Cue the Stalker Moment where the camera takes the Pursuer's point of view and we see the Prey being a perfect being for maybe a maximum of five minutes. This is how we know the Pursuer has fallen in love. Sometimes, the exact relationship between Pursuer and Prey is initially antagonistic because of the Obstacle, but regardless of what's happening, the Pursuer can't possibly be honest about themselves with the Prey.

This, for those of you studying at home, is Red Flag #1. If you can't be honest with your love, maybe it's not actually love? If a love interest isn't honest with you, maybe they're not that good for you in the first place?

In the real world, it's red flag city, but in a Romcom, it's the cue for Whacky Hijinks as the Pursuer attempts to lead a double life satisfying their own selfish needs and gradually seeing the Prey as a person.

Real-world Red Flag #2 right there, folks. If the one you're with treats you like any other of their prized possessions - run.

Of course, in Romcom land, the Prey isn't merely viewed as a person. They become a person worth knowing. They become interesting. They develop as a character. Optionally, the Pursuer's Quirk acts as wingman/assistant in the cover-ups, and the Prey's Quirk tries to warn about how the Pursuer is a buttmunch. Heavy denial is necessary for the Prey to avoid any warnings. Just like in real life.

Of course, the delicate balance can't be maintained. The Prey discovers the ploy, and is understandably outraged about the deception. This is usually the result of an accidental reveal or (very rarely) the Prey putting things together and the Pursuer being unable to obfuscate any longer. Extremely rarely, the Pursuer decides to fess up and just takes the outrage like the heel they are, fully realising they've hit rock bottom.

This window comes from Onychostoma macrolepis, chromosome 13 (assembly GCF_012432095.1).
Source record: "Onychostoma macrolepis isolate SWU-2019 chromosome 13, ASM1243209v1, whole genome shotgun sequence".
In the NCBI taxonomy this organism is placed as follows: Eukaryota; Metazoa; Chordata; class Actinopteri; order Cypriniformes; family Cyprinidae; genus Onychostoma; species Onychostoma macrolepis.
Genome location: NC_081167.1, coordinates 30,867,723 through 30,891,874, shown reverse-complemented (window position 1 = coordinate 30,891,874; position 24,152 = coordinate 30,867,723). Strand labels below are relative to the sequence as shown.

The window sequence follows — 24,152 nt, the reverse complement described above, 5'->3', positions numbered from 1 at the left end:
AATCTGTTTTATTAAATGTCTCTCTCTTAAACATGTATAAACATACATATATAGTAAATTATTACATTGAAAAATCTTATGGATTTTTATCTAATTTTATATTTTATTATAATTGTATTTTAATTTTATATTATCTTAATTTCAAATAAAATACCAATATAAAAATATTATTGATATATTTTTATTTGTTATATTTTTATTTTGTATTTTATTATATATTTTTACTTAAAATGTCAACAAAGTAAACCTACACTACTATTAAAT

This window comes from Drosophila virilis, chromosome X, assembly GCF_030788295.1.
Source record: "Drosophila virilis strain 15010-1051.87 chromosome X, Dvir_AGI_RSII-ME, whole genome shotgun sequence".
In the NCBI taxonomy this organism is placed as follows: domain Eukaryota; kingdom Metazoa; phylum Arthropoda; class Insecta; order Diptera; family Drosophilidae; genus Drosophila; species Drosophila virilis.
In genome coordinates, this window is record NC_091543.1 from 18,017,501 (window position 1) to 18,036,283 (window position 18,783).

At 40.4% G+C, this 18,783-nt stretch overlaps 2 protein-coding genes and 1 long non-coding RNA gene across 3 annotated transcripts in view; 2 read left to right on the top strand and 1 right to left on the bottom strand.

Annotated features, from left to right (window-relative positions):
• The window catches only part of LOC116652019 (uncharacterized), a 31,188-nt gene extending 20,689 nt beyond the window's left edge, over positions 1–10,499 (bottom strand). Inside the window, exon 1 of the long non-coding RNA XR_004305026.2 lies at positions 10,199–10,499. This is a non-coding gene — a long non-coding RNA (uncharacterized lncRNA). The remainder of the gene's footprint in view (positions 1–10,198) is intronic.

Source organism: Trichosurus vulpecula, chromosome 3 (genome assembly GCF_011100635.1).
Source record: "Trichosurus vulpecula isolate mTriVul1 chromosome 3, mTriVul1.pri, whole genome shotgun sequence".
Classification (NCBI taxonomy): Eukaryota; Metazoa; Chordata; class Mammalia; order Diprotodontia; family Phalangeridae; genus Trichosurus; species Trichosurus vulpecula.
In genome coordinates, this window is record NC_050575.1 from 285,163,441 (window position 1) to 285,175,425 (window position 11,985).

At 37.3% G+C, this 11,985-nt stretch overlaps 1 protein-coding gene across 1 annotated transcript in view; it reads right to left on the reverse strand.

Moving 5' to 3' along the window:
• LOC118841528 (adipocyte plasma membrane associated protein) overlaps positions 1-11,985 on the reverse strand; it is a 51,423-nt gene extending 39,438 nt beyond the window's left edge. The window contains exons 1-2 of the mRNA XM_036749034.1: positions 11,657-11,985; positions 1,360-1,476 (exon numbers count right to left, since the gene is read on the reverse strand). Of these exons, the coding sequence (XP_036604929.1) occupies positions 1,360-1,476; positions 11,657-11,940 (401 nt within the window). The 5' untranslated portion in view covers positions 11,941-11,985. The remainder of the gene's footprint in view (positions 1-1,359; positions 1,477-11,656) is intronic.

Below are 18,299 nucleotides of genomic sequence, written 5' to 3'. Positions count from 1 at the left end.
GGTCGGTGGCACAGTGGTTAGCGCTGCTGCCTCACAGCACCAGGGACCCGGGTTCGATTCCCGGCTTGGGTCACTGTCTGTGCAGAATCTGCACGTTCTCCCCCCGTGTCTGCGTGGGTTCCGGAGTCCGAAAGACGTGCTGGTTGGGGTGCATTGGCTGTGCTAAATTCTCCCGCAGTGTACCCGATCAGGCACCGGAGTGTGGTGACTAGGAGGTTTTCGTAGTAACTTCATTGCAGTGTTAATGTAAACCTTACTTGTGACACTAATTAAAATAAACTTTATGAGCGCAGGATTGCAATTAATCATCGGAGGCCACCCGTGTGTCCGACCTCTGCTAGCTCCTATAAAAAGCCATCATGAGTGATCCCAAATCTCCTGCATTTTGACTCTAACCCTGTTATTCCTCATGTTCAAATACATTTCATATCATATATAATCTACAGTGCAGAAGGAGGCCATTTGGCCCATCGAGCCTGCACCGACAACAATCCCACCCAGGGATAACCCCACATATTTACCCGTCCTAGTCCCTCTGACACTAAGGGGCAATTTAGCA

This is the You Used Me moment for the inevitable breakup/sad patch at the cusp between Act Two and Act Three. There's a montage with sad music outlining how sad both sides are, and how empty their lives are without the alleged love of their life no longer in it.

The Wise turns up somewhere during this part to highlight exactly how the Pursuer fucked up to the Pursuer, or how much in love the Prey is to the Prey. The Prey dawdles about making up with the Pursuer in what might possibly be the only sensible decision they make in the entire film.

That doesn't last, either, because the Pursuer has a Eureka Moment and proceeds to enact a Grand Gesture, often public, that tugs at everyone's heartstrings, and is tailored to the Prey's loves/wants/needs. This comes with a sincere apology and -believe it or not- this is Red Flag #3.

In the real world, gestures like this from someone who has used you for their benefit is one of the stages in the cycle of abuse. The abuser will do literally anything to gain the forgiveness of their prey and seem like such a nice person, right up until the honeymoon phase is over and the abuse starts all over again with the building tension.

However, in Romcom land, this shows that the Pursuer has Transformed into an actual good person and that leads to the Of Course I Forgive You Moment where all is set right once more.

Then they kiss.

Cue optional credits moment where everyone is friends and success comes to all in a truly happy ending for all our protagonists... with an option for pie in the face of any antagonists in the movie. Life is better once everyone is paired up and all is right with the world.

If there's a Romcom that does not fit this extremely generic pattern, then I have not seen it. Thanks to my Beloved, I have seen a LOT of Romcoms. Far, far too many in my point of view.

Isn't it time for on-screen romance to change?